Part III, the largest section, is devoted to data analysis. Starting with basic data analysis techniques, the section presents advanced analytics techniques that have a greater chance of producing market insights. These include models such as logit, Tobit, probit, conjoint, discrete choice, latent structure regression, structural equation, hazard/survival, hierarchical Bayes, and data mining. This section also includes a chapter on the basic philosophy of mathematical and statistical models and their use in marketing for decision support systems.

    The final part of the book slices the marketing research pie in a different manner. It is structured based on the substantial marketing issues that clients would be interested in resolving through marketing research. It presents testing and modeling of advertising and other marketing mix variables, as well as conceptualization and measurement of segments, brand equity, satisfaction, customer lifetime value, and marketing return on investment (ROI). The section concludes with chapters on international marketing research and marketing management support system.

    The book is targeted to users as well as to suppliers of marketing research. Given its broad target audience, efforts have been made, as far as was possible, to articulate and present the contents of the book in a reader-friendly and applications-oriented fashion. By better informing users on when and how market research should be used and suppliers on how to meet the needs of clients, the book seeks to not only prevent market research from being purchased under wrong expectations but also to elevate the level of expectations from marketing research and, thereby, of the actual performance of marketing research. By doing so, the book hopes to raise the level of satisfaction of all the stakeholders in marketing research.

    The bloodbath in market research, (1991, February 11). Business Week, pp. 72–74.
    Hodock, C.(1990, September). The fall and decline of marketing research in corporate America. Paper presented at the 11th Annual Marketing Research Conference, American Marketing Association, Chicago.
    Lesh, D.(1999, March). Departments that provide information used by CEOs to make decisions. Paper presented at the 45th Annual Advertising Research Foundation Conference, New York.
    Surveys proliferate, but answers dwindle, (1990, October 5). New York Times, p. A1.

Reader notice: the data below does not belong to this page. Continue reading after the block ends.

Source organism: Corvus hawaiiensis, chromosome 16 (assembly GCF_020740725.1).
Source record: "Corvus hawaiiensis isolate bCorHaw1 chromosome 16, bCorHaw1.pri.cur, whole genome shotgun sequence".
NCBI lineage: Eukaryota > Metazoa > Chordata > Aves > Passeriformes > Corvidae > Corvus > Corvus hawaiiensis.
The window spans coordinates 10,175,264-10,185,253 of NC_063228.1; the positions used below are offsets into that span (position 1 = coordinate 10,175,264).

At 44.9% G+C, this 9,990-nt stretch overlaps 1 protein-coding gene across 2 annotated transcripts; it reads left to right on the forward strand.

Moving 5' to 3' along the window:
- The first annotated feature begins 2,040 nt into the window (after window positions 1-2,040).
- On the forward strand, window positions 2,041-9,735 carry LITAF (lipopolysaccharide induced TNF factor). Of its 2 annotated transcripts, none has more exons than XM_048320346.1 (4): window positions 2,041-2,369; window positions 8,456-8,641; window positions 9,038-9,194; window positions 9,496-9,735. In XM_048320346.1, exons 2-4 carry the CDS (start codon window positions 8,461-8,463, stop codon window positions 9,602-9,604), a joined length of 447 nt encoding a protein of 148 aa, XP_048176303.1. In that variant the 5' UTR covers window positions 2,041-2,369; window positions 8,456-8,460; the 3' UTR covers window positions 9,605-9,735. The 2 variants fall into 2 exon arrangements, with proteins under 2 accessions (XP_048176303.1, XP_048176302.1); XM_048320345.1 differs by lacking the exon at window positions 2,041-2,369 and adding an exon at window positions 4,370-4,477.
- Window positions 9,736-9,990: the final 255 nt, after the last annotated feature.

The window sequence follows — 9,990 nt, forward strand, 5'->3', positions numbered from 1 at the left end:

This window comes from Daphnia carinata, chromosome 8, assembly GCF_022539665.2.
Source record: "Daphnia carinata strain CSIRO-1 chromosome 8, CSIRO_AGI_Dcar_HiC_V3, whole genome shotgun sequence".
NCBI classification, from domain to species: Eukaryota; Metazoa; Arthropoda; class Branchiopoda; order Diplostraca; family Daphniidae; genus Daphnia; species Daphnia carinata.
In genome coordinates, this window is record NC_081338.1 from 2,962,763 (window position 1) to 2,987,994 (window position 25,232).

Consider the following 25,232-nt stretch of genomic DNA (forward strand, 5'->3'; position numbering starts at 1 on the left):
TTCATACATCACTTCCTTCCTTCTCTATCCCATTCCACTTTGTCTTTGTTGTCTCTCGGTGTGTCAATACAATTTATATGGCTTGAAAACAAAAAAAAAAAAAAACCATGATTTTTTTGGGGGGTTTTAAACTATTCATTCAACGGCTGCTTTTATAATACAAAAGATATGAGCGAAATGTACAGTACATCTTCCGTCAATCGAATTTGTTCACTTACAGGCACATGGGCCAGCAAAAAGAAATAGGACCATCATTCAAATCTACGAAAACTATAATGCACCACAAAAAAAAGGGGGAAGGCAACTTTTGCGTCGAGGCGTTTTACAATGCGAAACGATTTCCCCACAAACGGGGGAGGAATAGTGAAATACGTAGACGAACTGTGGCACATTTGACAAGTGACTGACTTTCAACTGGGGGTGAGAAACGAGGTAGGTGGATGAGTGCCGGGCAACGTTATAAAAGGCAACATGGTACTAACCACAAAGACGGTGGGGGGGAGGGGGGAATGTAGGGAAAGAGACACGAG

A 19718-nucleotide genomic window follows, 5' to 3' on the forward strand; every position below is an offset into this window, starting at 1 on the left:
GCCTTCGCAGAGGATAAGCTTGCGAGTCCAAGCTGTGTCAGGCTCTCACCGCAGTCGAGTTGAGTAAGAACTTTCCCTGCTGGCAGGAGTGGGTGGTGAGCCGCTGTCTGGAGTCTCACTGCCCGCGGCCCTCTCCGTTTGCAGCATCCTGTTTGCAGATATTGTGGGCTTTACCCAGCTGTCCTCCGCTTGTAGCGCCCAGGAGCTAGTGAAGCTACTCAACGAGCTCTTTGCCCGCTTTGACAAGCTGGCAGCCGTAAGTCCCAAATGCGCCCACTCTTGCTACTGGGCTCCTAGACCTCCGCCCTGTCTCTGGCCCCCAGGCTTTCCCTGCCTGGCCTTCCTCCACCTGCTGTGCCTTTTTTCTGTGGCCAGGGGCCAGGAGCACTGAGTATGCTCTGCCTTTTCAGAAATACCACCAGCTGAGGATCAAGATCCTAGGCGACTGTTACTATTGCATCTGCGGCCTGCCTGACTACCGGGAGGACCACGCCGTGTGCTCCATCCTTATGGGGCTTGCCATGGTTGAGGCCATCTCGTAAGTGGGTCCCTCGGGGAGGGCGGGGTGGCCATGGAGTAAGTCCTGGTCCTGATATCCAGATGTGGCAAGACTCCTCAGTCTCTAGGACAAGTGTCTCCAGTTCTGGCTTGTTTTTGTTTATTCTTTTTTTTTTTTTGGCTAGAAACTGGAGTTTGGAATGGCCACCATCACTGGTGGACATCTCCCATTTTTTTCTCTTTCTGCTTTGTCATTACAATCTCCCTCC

When customer research is a lousy idea. (1993, March 8). Wall Street Journal, p. 12.


    We sincerely thank all the authors of this book who so willingly committed to this project. Without their contributions, we would not have been able to take the book to print. Their individual standing and stature in the field can only add to the credibility of the contents.

    Our gratitude extends to the academic and practicing marketing researchers who reviewed the various chapters of the book without standing to gain anything in return for this painstaking task. Because of their indulgence, each chapter benefited from a second look by an expert. Our thanks go to Pascale Quester, Adelaide University, Patrick Quinlan, Adrian College, and Jo Sprague, San Jose University for their careful review of the manuscript.

    We also express our appreciation for the cooperation that Al Bruckner, Todd Armstrong, Camille Herrera, Gillian Dickens, Astrid Virding, and Mary Ann Vail at Sage Publications showed us at every step. Their unwavering support was valuable to us through the effort.

    Finally, we acknowledge the patience and understanding of our families, especially our spouses, in letting us take this enjoyable and rewarding ride.

  • Author Index

    About the Editors

    Dr. Rajiv Grover is the Head of the Department of Marketing and holder of the Terry Chair of Marketing at the Terry College of Business, The University of Georgia in Athens, Georgia. The Department of Marketing houses the unique Master of Marketing Research program, and through the Department's Center of Marketing Studies, it conducts several executive programs in marketing research. Dr. Grover has received several honors for his research and teaching efforts, including the O'Dell award for the best paper in the Journal of Marketing Research and the Hugh O. Nourse Outstanding MBA Teacher Award. He received a Ph.D. degree in Marketing from the University of Massachusetts at Amherst; an MBA degree from Indian Institute of Management, Calcutta; and an Electronics Engineering BTech degree from IIT, Kharagpur.

    Dr. Marco Vriens is the Senior Marketing Manager of Audience Intelligence and Segmentation at Microsoft, Inc. Prior to Microsoft, he worked on the supplier side, and prior to that, he was Assistant Professor of Marketing at the University of Groningen. Dr. Vriens has consulted many leading companies such as IBM, Seagate, Philips, Dell, and others. He has published more than 50 articles, both in journals such as the Journal of Marketing Research and industry magazines such as Marketing Research, and he has also published a book, Conjoint Analysis in Marketing (1995). He received several “Best Paper” awards, including the David K. Hardin memorial award.

    About the Contributors

    Gerald S. Albaum is Research Professor at the Robert O. Anderson Schools of Management at the University of New Mexico, Professor Emeritus of Marketing at the University of Oregon, and a Senior Research Fellow at the IC2 Institute, University of Texas at Austin. His Ph.D. (1962) is from the University of Wisconsin-Madison.